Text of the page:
Tuesday, October 17, 2017

Tom Petty "Hypnotic Eye" Review / Tribute

Back in 2014, I embarked on a journey to contribute to a site called "Tinseltown or Bust".    This journey would be short-lived, however, as the site was quickly disbanded and I only managed to contribute one review for them.   That one review was Tom Petty's "Hypnotic Eye".    I've tried to find it via Google search but everything from TTOB seems to be wiped from ever existing.    So here I present to you something which you might be reading for the first time but can now read forever.     There will certainly never be another Tom Petty.  

            The first album I owned by Tom Petty and the Heartbreakers was their Greatest Hits from 1993.   While I had heard a lot of different songs by Tom Petty on the radio and seen his videos on Mtv, I wasn’t entirely sure of just how many songs of his I did know until I listened to that collection.    From that point on, I went out of my way to get every album Tom Petty and the Heartbreakers put out, starting with “Wildflowers” and up until “Mojo”, which was perhaps one of the most underrated releases of 2010. 

                Certain artists have a way of hitting their peak and then just seemingly putting out meaningless, throwaway albums after that, to be met in concert with ideas of playing only “the old stuff”.    Why some can seemingly continue to put out music without generating the same level of buzz is beyond me, but Tom Petty has always been a solid songwriter who has only grown better with age.

                “Hypnotic Eye”, to which I was given an exclusive listen, opens up with a song called “American Dream Plan B” and it is just classic Petty.   In one verse, he manages to address the exact issue of his success by singing:

                                          “My success
                                                Is anyone's guess
                                                But like a fool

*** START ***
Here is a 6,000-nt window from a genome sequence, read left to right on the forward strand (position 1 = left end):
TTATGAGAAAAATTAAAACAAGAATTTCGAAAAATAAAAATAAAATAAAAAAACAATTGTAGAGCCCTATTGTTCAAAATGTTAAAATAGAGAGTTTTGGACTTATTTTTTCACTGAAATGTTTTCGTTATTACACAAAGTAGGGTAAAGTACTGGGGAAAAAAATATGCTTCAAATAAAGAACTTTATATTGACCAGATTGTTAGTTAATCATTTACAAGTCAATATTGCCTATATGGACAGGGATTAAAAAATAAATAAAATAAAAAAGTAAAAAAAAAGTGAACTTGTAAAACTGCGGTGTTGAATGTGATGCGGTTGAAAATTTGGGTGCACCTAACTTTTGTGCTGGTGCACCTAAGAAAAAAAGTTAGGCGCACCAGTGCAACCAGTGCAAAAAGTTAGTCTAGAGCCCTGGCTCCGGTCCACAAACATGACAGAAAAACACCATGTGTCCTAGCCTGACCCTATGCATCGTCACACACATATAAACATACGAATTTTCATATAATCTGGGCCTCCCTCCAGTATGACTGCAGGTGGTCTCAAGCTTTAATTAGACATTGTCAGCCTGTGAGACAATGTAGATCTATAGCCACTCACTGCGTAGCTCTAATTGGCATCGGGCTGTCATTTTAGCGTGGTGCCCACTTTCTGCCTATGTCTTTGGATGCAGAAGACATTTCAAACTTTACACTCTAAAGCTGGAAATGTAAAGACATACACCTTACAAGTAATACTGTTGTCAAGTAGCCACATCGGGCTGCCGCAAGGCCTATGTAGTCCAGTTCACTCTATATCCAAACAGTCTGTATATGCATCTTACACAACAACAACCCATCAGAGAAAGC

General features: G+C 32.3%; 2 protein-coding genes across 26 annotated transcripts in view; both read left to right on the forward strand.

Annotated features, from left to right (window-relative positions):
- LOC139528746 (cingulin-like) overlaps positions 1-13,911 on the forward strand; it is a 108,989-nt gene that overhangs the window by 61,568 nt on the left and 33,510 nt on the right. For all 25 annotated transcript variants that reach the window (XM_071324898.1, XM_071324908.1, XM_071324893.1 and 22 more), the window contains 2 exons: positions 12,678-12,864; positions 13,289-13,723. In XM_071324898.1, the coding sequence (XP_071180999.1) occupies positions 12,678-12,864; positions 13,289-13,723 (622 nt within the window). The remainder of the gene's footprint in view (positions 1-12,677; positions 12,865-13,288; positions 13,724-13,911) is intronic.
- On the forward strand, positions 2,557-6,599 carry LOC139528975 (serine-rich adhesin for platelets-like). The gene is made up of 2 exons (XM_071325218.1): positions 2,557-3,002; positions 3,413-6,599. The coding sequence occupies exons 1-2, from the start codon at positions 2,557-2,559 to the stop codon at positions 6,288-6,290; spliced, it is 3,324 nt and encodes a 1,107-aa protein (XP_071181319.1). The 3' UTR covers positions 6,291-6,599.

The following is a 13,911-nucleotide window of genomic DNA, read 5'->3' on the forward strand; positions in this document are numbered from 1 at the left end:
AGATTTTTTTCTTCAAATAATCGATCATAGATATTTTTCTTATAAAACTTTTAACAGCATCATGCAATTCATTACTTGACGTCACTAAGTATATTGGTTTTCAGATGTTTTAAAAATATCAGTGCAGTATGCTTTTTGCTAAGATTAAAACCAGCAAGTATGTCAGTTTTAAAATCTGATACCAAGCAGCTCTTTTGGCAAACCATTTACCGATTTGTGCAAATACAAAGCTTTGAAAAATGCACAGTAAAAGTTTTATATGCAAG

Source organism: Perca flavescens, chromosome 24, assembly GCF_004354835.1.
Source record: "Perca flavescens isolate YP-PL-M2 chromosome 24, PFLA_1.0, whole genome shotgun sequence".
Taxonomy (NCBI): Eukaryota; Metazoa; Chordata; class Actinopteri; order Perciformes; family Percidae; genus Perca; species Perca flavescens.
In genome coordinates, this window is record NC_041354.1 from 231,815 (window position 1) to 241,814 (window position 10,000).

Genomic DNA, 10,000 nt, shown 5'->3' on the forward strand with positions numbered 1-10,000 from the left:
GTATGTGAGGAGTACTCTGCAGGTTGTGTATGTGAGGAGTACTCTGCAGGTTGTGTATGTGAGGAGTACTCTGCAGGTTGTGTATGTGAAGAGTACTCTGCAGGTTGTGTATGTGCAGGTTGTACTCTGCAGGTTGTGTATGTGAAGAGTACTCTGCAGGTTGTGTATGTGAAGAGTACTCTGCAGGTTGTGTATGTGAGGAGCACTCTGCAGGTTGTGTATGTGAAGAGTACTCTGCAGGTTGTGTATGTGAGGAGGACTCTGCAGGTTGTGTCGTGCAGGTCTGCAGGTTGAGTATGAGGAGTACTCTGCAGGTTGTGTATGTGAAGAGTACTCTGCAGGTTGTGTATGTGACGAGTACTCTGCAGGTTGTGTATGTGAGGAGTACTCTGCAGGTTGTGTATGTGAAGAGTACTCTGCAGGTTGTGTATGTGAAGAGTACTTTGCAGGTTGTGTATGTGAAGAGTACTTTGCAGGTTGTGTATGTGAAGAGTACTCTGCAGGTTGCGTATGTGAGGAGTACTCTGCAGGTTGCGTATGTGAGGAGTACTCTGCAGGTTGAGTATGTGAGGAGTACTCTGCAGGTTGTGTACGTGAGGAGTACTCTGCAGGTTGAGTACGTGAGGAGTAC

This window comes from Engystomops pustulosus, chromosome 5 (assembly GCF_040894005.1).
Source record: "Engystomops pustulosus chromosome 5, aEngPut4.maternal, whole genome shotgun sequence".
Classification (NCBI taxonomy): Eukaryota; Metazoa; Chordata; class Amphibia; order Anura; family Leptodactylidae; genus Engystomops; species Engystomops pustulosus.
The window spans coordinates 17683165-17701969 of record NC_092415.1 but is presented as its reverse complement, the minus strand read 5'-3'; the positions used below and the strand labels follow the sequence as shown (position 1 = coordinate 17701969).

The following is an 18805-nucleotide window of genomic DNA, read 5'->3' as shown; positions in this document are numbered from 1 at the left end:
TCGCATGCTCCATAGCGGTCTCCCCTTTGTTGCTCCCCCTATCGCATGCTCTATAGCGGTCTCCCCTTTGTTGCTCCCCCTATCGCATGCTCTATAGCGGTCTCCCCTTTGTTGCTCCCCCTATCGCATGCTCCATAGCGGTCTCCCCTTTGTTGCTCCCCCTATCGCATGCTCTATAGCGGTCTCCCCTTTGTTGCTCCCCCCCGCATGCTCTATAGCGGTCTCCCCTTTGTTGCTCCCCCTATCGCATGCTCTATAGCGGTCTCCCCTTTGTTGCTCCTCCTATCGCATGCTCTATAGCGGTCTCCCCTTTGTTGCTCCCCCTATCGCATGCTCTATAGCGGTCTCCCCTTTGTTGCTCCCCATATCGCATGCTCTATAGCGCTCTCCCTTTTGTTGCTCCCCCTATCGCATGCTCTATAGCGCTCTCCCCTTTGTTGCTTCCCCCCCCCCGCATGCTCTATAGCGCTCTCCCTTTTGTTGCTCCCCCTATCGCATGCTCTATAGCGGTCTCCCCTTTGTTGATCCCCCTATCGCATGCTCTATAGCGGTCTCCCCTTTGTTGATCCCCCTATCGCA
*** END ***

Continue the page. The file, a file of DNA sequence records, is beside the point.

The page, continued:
I'm betting on happiness”

                Another song such as “Fault Lines” showcases his distinctive voice, while also managing to keep that fast pace he developed all those years ago along the lines of earlier hits such as “Runaway” and “American Girl”.    “Full Grown Boy” brings out that bluesy side of rock n roll that Tom Petty and the Heartbreakers are known for best.

                For modern bands out there trying to generate success like Tom Petty and the Heartbreakers have, I suggest they listen to “Hypnotic Eye” in full, as it has the encompassing glow that an album should.   It knows when to speed up, when to slow down and just in general where to take you.    Structuring an album in such a manner these days really seems to be a lost art. 

                While most musicians seem to have trouble withstanding the course of time, Tom Petty is one of the rare few who have made it.   Generating a sense of cool, his timeless personality mixed with easily accessible lyrics and melodies makes for something more than just a bunch of new songs with fans still clamoring for the old hits they know and love.

                Right now, some young fan out there discovering music could be listening to Tom Petty for the first time and this could be their “Widlflowers”.    And that’s the thing about Tom Petty- and what makes him so great and truly a music legend- is that he never really did peak.  

                Some might say “Full Moon Fever” was his best album because it was the first they heard, others might argue for “Damn the Torpedoes”.    For me, it’s been twenty years since I first bought “Wildflowers”.   A teenager right now will be hearing “Hypnotic Eye” for the first time when it releases on July 29th, 2014 and surely will be making these same comparisons twenty years down the line.

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